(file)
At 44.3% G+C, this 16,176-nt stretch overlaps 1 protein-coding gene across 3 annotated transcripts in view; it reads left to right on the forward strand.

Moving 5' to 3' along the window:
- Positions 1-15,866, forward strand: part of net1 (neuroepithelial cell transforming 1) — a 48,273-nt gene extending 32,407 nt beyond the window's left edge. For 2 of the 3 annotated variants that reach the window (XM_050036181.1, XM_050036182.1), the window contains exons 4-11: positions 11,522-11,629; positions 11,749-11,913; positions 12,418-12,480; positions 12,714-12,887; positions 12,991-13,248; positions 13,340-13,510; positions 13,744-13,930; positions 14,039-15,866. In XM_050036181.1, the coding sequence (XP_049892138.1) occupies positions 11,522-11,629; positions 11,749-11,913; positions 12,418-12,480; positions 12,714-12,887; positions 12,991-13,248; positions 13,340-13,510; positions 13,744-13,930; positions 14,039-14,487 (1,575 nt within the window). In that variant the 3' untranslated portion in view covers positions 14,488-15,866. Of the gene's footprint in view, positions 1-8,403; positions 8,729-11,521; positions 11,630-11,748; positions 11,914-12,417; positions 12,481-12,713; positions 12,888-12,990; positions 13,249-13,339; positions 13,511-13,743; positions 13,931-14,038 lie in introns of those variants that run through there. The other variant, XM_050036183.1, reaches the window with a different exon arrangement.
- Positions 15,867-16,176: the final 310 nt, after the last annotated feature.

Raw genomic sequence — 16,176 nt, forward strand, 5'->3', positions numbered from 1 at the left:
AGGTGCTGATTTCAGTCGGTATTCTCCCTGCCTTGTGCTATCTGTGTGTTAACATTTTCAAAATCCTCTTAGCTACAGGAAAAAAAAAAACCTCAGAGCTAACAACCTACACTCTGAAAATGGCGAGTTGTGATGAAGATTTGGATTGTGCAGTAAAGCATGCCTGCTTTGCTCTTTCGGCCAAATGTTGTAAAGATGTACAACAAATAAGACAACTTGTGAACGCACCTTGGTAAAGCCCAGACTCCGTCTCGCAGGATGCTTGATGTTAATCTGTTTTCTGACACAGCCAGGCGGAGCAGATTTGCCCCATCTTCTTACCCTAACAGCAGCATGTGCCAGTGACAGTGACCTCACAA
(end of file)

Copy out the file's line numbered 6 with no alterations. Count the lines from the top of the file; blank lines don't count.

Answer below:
AGGTGCTGATTTCAGTCGGTATTCTCCCTGCCTTGTGCTATCTGTGTGTTAACATTTTCAAAATCCTCTTAGCTACAGGAAAAAAAAAAACCTCAGAGCTAACAACCTACACTCTGAAAATGGCGAGTTGTGATGAAGATTTGGATTGTGCAGTAAAGCATGCCTGCTTTGCTCTTTCGGCCAAATGTTGTAAAGATGTACAACAAATAAGACAACTTGTGAACGCACCTTGGTAAAGCCCAGACTCCGTCTCGCAGGATGCTTGATGTTAATCTGTTTTCTGACACAGCCAGGCGGAGCAGATTTGCCCCATCTTCTTACCCTAACAGCAGCATGTGCCAGTGACAGTGACCTCACAA